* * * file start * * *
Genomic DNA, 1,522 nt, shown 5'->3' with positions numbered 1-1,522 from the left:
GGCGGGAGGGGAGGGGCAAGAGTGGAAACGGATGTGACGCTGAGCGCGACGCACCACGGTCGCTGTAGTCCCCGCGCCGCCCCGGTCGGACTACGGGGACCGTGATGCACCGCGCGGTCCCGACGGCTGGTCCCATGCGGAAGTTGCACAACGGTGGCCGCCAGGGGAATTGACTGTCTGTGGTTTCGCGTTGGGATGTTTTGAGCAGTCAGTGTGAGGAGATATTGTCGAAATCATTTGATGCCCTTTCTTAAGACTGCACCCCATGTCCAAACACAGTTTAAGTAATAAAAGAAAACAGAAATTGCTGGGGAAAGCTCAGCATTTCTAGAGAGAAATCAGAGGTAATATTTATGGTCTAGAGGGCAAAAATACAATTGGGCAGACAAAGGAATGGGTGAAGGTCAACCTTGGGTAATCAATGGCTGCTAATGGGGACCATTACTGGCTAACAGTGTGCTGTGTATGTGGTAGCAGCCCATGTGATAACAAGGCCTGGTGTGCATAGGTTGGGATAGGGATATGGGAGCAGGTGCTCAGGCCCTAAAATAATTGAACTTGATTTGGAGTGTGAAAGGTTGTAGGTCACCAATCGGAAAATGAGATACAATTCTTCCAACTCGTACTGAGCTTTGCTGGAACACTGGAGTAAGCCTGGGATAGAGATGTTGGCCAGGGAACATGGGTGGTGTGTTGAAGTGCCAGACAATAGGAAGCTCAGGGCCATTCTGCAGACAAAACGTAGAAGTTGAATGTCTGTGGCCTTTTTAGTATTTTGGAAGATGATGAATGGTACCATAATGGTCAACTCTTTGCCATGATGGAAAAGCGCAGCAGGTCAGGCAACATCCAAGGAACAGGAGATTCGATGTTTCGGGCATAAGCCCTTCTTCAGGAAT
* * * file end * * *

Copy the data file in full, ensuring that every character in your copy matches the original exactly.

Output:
Genomic DNA, 1,522 nt, shown 5'->3' with positions numbered 1-1,522 from the left:
GGCGGGAGGGGAGGGGCAAGAGTGGAAACGGATGTGACGCTGAGCGCGACGCACCACGGTCGCTGTAGTCCCCGCGCCGCCCCGGTCGGACTACGGGGACCGTGATGCACCGCGCGGTCCCGACGGCTGGTCCCATGCGGAAGTTGCACAACGGTGGCCGCCAGGGGAATTGACTGTCTGTGGTTTCGCGTTGGGATGTTTTGAGCAGTCAGTGTGAGGAGATATTGTCGAAATCATTTGATGCCCTTTCTTAAGACTGCACCCCATGTCCAAACACAGTTTAAGTAATAAAAGAAAACAGAAATTGCTGGGGAAAGCTCAGCATTTCTAGAGAGAAATCAGAGGTAATATTTATGGTCTAGAGGGCAAAAATACAATTGGGCAGACAAAGGAATGGGTGAAGGTCAACCTTGGGTAATCAATGGCTGCTAATGGGGACCATTACTGGCTAACAGTGTGCTGTGTATGTGGTAGCAGCCCATGTGATAACAAGGCCTGGTGTGCATAGGTTGGGATAGGGATATGGGAGCAGGTGCTCAGGCCCTAAAATAATTGAACTTGATTTGGAGTGTGAAAGGTTGTAGGTCACCAATCGGAAAATGAGATACAATTCTTCCAACTCGTACTGAGCTTTGCTGGAACACTGGAGTAAGCCTGGGATAGAGATGTTGGCCAGGGAACATGGGTGGTGTGTTGAAGTGCCAGACAATAGGAAGCTCAGGGCCATTCTGCAGACAAAACGTAGAAGTTGAATGTCTGTGGCCTTTTTAGTATTTTGGAAGATGATGAATGGTACCATAATGGTCAACTCTTTGCCATGATGGAAAAGCGCAGCAGGTCAGGCAACATCCAAGGAACAGGAGATTCGATGTTTCGGGCATAAGCCCTTCTTCAGGAAT